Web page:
The history of middle Europe is long and complex and generally unknown to Americans, unless they’ve made a special study of it. I learned a tiny portion when we took our 2013 Danube cruise from Budapest to Bucharest, as I did some pre-cruise reading. I hadn’t known, remembered, or thought about the many years in which that part of the world was under Ottoman rule. Centuries before that, the Roman empire had a significant presence there (some remnants of which are still visible). That influence explains why the Romanian language is more similar to Italian than to the Slavic languages (at least in appearance; the pronunciation is different), and the fact that the Hungarian Parliament conducted its business in Latin until the mid-1800s, so I was told.

One tantalizing possibility is that the Mongolian hordes that repeatedly crossed middle Europe from the East, doing what invading hordes do—raping and pillaging—left a legacy for my family, too. Estimates are that one in every 200 males on earth is related to Genghis Khan. In part that’s because Khan’s forces killed off most of the men where they rampaged, which meant his own genetic heritage had less competition from the existing population. Khan, his son, and his grandsons had dozens of legitimate—and who knows how many illegitimate—sons who spread his genetic code far and wide.

In 1241, Mongol forces conquered medieval Hungary at the Battle of Mohi. An idea regarding how this distant episode might relate to our family—if it does—was unexpectedly sparked by an experience I had in the dentist’s chair. The endodontist required a large number of visits to finish my root canal (don’t ask), and finally said, “No wonder it’s taking so long! You have an extra root on this tooth. I hardly ever see that, except among my Chinese patients.” Thanks, Great Khan.

Gizella, Queen of Hungary

(photo: author)

History also explains the tantalizing bit of information from aunts Gizella and Clara that their mother was actually German, which was always a little confusing. It turns out that the immigration of German-speaking peoples into Hungary was widespread and began in approximately 1000, when German knights came into the country in the company of Giselle of Bavaria (Gizella in Hungarian), the German-born Queen of Hungary’s first king, Stephen I. (Boldog Gizella, in the stained glass panel means “Blessed Giselle”). Hungary by the 1800s had numerous German settlements, which is how Maria could be both Hungarian and German.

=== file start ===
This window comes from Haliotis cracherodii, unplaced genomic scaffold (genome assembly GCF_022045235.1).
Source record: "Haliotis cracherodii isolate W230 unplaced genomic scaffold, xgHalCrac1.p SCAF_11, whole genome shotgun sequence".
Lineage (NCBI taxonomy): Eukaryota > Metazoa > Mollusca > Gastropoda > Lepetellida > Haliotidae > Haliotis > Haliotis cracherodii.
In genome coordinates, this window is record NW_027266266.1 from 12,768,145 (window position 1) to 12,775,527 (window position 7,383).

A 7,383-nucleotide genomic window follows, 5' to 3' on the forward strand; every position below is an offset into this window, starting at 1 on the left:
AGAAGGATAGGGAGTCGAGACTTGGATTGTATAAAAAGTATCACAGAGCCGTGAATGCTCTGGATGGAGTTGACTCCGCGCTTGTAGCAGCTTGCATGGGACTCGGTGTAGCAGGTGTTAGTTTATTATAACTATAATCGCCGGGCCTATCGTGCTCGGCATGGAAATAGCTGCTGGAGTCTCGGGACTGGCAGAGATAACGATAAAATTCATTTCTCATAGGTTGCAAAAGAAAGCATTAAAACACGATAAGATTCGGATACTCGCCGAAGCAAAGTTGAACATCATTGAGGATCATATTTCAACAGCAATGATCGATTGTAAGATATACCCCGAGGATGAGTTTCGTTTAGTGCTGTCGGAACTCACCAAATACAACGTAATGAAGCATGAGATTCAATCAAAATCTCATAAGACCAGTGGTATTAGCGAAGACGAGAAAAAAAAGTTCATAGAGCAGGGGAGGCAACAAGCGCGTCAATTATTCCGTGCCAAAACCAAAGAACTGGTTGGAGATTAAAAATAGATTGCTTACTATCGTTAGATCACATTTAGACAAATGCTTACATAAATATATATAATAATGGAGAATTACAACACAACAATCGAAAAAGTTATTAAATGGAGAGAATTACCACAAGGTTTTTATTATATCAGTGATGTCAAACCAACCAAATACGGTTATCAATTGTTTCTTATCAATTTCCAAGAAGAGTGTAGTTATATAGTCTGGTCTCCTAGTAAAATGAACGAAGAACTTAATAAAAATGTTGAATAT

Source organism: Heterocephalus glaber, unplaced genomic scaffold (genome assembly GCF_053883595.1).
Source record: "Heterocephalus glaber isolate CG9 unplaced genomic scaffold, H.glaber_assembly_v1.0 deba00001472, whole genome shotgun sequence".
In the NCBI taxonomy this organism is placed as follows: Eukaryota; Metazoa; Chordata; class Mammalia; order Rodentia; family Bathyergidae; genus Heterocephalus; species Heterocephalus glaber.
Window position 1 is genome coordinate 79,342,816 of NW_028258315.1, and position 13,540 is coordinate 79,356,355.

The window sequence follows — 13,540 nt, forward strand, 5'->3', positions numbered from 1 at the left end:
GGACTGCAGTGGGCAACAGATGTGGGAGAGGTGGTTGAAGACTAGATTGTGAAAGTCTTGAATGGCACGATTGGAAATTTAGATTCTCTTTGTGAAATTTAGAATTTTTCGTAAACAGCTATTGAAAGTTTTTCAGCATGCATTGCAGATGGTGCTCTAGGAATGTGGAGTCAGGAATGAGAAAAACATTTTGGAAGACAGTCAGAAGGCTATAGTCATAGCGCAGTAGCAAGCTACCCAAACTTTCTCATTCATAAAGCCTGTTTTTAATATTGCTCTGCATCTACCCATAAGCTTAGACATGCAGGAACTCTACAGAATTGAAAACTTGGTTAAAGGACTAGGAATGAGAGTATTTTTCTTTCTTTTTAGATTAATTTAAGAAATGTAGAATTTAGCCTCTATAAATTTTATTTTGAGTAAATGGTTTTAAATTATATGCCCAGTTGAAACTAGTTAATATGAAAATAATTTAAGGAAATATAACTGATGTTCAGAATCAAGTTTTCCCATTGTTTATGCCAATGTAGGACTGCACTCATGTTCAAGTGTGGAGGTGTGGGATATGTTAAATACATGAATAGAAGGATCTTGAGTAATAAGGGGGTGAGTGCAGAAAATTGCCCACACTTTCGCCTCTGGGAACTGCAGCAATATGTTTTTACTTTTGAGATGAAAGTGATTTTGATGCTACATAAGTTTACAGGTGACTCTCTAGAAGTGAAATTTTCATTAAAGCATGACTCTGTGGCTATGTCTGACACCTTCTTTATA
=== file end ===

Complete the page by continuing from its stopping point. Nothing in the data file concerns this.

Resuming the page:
According to the manifest of the ship Amerika, which by a process of elimination I believe included my grandmother among its passengers, Maria traveled to the United States from Dobšiná (German: Dobschau) Hungary (photo below). Dobšiná is located in the Carpathian Mountains, “to the south of the beautiful Stratená valley,” near the Hnilec (Slana) River, and enclosed on all sides by mountains.The historic postcard below is of a hotel built near the town’s famous Ice Cave.

In the town’s heyday, local tilt hammers produced high-quality steel, and so it was no accident that during the anti-Habsburg uprisings of the 18th century, it was Dobšiná that supplied swords, cannonballs, and rifle barrels to the rebel armies of Ferenc Rákóczi II. When peace was established between the Habsburgs and the rebels, army workshops in the town had to be torn down. With the lengthy history of steel-making in her home town, Mary’s ultimate residence in the shadow of the Ford Rouge plant in Dearborn, Michigan, and the patina of fine steel grit on every surface must have felt very familiar.

Dobsina Slovakia Ice Cave hotel

(source: wikimedia.org)